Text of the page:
PORTLAND — For the first time in its history, the U.S. Army Corps of Engineers must disclose the amount of pollutants its dams send into waterways in a groundbreaking legal settlement that could have broad implications for the corps’ hundreds of dams nationwide.
The corps announced in a settlement Monday that it will immediately notify the conservation group that filed the lawsuit of any oil spills among its eight dams on the Columbia and Snake rivers in Oregon and Washington.
The corps also will apply to the Environmental Protection Agency for pollution permits, something it has never done for the dams on the Columbia and Snake rivers.
The settlement filed in U.S. District Court in Portland ends the year-old consolidated lawsuit by the conservation group Columbia Riverkeeper, which said the corps violated the Clean Water Act with unmonitored, unpermitted oil discharges from the eight hydroelectric dams.
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No one outside the corps knows how much pollution is flushed into waterways every day. The agency doesn’t have to track it, and before Monday no one with sufficient authority compelled them to do so.
As part of the settlement, the corps admits no wrongdoing but will pay $143,000 in attorney fees. The consolidated cases were dismissed.
“This is the right thing to do,” said Brett VandenHeuvel, Columbia Riverkeeper’s executive director. “There have been several large, high-profile spills in the last decade that made it harder for them to ignore this issue of oil on the river.”
The corps’ Northwest and national offices Monday referred questions to the U.S. Department of Justice, which negotiated the settlement.
Justice Department attorney Wyn Hornbuckle indicated the agreement applies to the eight dams in question. He did not immediately respond to questions concerning the national impact.
The settlement will allow oversight of the dams by the EPA, a responsibility the agency has sought but never obtained.
The EPA had the authority to regulate the dams’ pollution before the settlement, but it could not compel the corps to file for a pollution permit. The corps also will be forced to switch to a biodegradable lubricant for its dam machinery if an internal study finds it financially feasible.
The corps isn’t just a polluter, however. It also is a regulator of pollution under the Clean Water Act. The act grants the corps the authority to issue permits for discharge of materials excavated from or put into U.S. waterways.
“Under the letter of the law, they have been engaged in unpermitted discharge for years,” said Melissa Powers, an environmental law professor at Lewis & Clark Law School in Portland. “They should have long ago said, ‘This is how much we’re discharging. Here are the environmental impacts.’ ”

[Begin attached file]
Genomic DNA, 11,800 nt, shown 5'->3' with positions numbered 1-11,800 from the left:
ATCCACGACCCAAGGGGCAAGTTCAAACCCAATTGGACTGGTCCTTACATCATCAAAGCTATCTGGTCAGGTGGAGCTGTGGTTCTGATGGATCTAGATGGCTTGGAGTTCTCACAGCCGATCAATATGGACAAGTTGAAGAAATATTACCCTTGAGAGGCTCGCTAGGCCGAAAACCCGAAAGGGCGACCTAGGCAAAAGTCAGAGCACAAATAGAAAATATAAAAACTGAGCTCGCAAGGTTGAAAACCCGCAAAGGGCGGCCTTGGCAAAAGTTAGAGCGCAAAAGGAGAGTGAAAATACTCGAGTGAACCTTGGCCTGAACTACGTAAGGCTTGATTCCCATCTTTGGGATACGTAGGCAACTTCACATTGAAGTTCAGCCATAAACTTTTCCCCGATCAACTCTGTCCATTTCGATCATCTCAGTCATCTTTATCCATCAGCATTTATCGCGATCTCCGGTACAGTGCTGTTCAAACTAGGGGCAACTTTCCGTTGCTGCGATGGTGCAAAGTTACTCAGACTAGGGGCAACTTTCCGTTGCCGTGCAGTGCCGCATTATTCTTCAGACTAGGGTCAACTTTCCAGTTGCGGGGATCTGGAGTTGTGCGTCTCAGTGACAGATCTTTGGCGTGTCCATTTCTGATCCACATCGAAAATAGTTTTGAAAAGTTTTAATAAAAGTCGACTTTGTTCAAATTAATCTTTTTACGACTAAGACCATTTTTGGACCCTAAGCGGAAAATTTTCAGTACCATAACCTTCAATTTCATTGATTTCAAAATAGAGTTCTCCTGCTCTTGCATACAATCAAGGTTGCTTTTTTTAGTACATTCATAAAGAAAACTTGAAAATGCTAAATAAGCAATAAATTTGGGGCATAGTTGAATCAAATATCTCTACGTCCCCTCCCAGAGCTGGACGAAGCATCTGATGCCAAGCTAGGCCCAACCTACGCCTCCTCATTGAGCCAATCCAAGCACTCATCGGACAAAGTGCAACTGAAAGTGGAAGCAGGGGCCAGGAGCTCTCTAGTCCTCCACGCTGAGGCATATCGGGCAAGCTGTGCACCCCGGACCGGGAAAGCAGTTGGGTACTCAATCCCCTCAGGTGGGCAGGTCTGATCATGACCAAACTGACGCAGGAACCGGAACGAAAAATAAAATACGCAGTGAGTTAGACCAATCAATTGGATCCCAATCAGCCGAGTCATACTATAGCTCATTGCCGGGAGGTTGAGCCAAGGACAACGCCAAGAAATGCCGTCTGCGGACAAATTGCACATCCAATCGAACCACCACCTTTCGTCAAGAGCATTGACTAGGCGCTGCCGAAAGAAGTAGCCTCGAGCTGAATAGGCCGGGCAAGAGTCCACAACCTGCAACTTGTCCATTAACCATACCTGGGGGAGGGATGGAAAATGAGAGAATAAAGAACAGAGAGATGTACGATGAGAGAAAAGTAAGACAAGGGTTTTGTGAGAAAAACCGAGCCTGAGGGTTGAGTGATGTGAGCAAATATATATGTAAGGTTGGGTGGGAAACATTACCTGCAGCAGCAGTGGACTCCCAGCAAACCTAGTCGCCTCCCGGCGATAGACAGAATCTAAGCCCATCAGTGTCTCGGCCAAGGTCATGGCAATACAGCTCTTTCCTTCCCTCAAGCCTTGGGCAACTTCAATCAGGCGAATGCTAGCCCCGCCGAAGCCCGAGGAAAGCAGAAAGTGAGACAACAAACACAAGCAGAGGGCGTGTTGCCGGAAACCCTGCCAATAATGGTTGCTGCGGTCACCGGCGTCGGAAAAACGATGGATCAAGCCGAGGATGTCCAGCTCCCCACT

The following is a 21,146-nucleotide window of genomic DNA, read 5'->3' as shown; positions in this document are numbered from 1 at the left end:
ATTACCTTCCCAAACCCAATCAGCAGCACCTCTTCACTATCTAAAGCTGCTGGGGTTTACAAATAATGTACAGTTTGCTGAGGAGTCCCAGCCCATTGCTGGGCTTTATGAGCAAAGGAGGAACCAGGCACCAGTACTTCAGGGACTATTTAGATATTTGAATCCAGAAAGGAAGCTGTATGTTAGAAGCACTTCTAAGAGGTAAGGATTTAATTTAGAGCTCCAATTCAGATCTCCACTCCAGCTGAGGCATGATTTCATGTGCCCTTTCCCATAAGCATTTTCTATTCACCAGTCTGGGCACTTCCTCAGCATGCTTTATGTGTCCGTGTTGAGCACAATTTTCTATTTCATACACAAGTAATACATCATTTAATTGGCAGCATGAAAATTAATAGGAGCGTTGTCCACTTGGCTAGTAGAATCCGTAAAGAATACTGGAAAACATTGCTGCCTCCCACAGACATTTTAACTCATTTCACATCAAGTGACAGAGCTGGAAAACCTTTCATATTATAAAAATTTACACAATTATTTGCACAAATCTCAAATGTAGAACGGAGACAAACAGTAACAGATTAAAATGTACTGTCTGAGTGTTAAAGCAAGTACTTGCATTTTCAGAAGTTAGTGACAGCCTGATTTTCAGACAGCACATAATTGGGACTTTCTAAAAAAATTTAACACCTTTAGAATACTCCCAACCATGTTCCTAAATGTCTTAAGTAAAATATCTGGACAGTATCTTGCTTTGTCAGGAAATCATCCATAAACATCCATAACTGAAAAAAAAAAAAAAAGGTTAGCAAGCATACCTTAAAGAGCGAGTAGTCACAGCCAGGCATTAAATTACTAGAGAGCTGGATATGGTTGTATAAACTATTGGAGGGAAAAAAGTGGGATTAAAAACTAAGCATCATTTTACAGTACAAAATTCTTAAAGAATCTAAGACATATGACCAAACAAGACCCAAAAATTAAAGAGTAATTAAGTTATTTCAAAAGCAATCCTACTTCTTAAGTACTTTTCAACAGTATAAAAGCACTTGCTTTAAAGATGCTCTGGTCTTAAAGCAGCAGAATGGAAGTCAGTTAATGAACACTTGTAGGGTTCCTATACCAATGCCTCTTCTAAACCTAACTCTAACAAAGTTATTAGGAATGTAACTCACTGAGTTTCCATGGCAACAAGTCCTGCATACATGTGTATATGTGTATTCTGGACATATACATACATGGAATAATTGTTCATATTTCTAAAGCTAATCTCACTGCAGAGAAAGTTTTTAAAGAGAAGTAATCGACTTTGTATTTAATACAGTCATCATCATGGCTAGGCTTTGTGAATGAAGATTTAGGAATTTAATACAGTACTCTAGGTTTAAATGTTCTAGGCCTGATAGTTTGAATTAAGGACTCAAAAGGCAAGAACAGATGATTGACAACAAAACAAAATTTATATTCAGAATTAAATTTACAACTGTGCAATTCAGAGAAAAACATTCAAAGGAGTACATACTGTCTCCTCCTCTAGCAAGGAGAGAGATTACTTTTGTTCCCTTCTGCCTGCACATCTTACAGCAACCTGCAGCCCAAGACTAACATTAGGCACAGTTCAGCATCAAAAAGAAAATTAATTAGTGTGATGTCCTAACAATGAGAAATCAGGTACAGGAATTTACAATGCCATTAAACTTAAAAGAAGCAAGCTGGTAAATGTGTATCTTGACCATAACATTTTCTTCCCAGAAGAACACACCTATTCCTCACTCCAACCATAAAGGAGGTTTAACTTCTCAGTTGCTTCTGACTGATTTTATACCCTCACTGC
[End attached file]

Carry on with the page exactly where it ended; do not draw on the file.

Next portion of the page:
Monday’s settlement will force the corps’ hand. To discharge pollutants into waterways, polluters must obtain permission from state and federal governments. Before, the EPA knew about the unpermitted discharges from dams, but the corps said in letters to state agencies it is not accountable to the EPA.
The corps argued in the same letters that disclosing the mechanical workings of the dams as part of an oil-discharge summary could compromise their security.
The corps doesn’t have to report its day-to-day pollution, but it must report spills. That’s what happened in 2012, when it detected slow leaks of 1,500 gallons of oil from its Ice Harbor dam into the Snake River near Pasco. The spill included toxic PCBs, an industrial insulator shown to be harmful to humans.
In July 2013, Columbia Riverkeeper sued and demanded to know what and how much the corps was sending into the water.
“When you’re not regulated under a permit, you don’t have to say what the impact (of pollution) on water was,” Powers said.
Nationally, the settlement could force all unpermitted dams to obtain discharge permits from the EPA.
The eight dams affected by the settlement are the Bonneville, the John Day, The Dalles and McNary between Washington and Oregon, and the Ice Harbor, Lower Monumental, Little Goose and Lower Granite in Washington.
The eight dams use turbines that have shafts and hubs filled with oil or other lubricants. The oil leaks to the surface, along with oil from drainage sumps, transformers and wickets that control water flow.
Environmentalists will closely watch the type of permit issued by the EPA, Powers said. A “site-specific” permit likely would include limits that the corps would have to meet on the amount of oil discharged.
If the EPA instead issues a general permit, environmentalists would be less sanguine about its prospects, Powers said. General permits are less effective in compelling change because they don’t contain specific metrics that must be met, she said.